Netflix's "She-Ra and the Princesses of Power" Retrospective: Season One



It's SHE-RA WEEK here at the Vundacast. This Friday, the fifth and final season of this absolute treasure of a television show will be hitting Netflix and it promises to be something to behold. If the first four seasons of storytelling, which have all been leading to this, are any indication, we might be talking about She-Ra and the Princesses of Power as one of the greatest children's television shows of all time--if not one of the greatest television shows, period--by the time this final season is all said and done. So, to celebrate, this week at the Vundacast we will be posting season-by-season thematic/narrative retrospectives (season one today, season two & three tomorrow, and season four on Thursday) to reflect back on the journey leading up to this final season and the narratives and themes that have been explored and likely will be continued to be explored and hopefully given proper closure.

We begin today with Season 1...



This is an incredibly rich and layered first season of a television show, which really speaks to the idea that they pretty clearly seemed to have a very clear vision for this show from the very beginning. There are so many pieces put in place and set in motion in this season and rewatching it back is [Entrapta voice] fascinatinggg seeing where so many themes and story arcs began with the knowledge of where they would go from there. Like any great show, so much of the core that holds the show together is the relationships and some of the big ones are established right off the bat. The dynamic between Shadow Weaver and Catra (and, to a lesser extent, Adora) is a huge part of season one and a significant piece of Catra's overall character arc. Glimmer's relationship with her mother, Angella, is a huge part of her journey as well--in fact, in many ways, parental relationships (many of them surrogate parents) are a huge part of She-Ra. However, undeniably the relationship at the very center of the entire series is between Catra and Adora.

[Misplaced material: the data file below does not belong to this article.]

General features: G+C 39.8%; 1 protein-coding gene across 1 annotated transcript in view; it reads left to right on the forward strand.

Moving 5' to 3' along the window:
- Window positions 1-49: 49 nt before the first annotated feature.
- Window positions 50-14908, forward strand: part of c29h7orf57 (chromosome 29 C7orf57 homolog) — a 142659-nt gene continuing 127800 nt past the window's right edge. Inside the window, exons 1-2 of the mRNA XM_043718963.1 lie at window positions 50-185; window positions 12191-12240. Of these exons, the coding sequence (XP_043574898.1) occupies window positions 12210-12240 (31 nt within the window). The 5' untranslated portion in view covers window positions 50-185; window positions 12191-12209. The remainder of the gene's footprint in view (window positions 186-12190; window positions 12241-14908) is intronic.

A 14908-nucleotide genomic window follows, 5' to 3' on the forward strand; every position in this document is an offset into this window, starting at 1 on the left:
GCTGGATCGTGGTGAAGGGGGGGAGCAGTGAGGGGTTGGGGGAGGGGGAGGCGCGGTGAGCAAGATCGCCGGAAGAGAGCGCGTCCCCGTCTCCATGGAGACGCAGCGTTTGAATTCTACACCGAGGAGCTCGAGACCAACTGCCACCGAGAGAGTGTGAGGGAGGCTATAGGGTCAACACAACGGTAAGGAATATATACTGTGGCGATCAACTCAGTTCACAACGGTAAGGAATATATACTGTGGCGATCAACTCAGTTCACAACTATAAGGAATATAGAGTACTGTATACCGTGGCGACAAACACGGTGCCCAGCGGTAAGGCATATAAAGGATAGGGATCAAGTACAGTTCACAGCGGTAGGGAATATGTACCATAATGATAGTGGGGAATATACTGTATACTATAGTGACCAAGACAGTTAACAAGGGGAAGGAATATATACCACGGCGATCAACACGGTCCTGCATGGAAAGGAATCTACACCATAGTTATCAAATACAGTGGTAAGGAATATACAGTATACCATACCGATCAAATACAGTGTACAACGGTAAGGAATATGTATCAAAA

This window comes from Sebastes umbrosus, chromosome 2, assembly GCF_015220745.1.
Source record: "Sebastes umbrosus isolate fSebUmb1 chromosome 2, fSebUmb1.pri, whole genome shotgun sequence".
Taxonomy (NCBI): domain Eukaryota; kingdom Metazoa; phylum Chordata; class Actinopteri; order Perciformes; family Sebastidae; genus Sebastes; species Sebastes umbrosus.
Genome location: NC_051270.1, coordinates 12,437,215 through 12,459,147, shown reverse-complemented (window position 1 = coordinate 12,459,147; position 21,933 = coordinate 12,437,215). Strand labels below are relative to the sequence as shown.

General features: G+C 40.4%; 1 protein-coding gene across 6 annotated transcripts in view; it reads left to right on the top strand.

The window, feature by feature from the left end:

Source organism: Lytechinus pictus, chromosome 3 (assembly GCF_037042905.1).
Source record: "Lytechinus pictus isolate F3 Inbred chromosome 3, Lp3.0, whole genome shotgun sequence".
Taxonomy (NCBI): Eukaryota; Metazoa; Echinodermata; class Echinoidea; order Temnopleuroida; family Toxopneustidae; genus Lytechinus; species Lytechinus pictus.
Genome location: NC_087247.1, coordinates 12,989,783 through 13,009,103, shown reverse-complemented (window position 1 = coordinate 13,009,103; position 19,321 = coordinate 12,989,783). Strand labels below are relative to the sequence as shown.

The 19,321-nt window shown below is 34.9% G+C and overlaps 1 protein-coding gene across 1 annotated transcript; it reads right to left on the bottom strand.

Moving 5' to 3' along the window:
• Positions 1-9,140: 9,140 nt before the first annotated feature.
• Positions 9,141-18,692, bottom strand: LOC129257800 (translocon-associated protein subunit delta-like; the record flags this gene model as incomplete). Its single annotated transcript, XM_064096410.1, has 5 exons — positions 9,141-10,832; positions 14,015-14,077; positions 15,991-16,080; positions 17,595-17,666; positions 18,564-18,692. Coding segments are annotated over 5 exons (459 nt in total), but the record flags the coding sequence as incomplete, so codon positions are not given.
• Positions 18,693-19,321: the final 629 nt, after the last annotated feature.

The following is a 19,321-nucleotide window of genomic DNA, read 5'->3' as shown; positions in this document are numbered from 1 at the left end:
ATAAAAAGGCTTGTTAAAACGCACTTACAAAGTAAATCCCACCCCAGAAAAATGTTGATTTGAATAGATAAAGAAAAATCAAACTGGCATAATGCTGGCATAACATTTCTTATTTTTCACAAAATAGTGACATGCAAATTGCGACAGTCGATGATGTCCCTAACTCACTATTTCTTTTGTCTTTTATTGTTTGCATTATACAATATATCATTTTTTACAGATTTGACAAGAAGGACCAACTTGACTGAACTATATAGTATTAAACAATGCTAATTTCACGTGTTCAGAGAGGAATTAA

image courtesy of The Mary Sue

In many ways, Adora's decision to leave the Horde and, by extension, leave Catra behind (however unintentionally), is Adora's "original sin," at least from Catra's perspective. Certainly it's hard to argue that it was the right decision but it's also the breaking point for Catra--who was already dealing with a lot--that sets in motion her journey as a character. This is never more clearly or beautifully illustrated than in Episode 11, "Promise," in which Catra and Adora become trapped in a hallucinatory room in the Crystal Castle that delves deep into both their psyches to confront them with some difficult truths about their relationship growing up in the Horde. Adora finally begins to realize the damage she's done and implores Catra: "I'm sorry for leaving. I couldn't go back to the Fright Zone. Not after I saw what the Horde was really doing. But I never wanted to leave you. You could come with me. You could join the Rebellion. I know you're not a bad person, Catra. You don't belong with the Horde."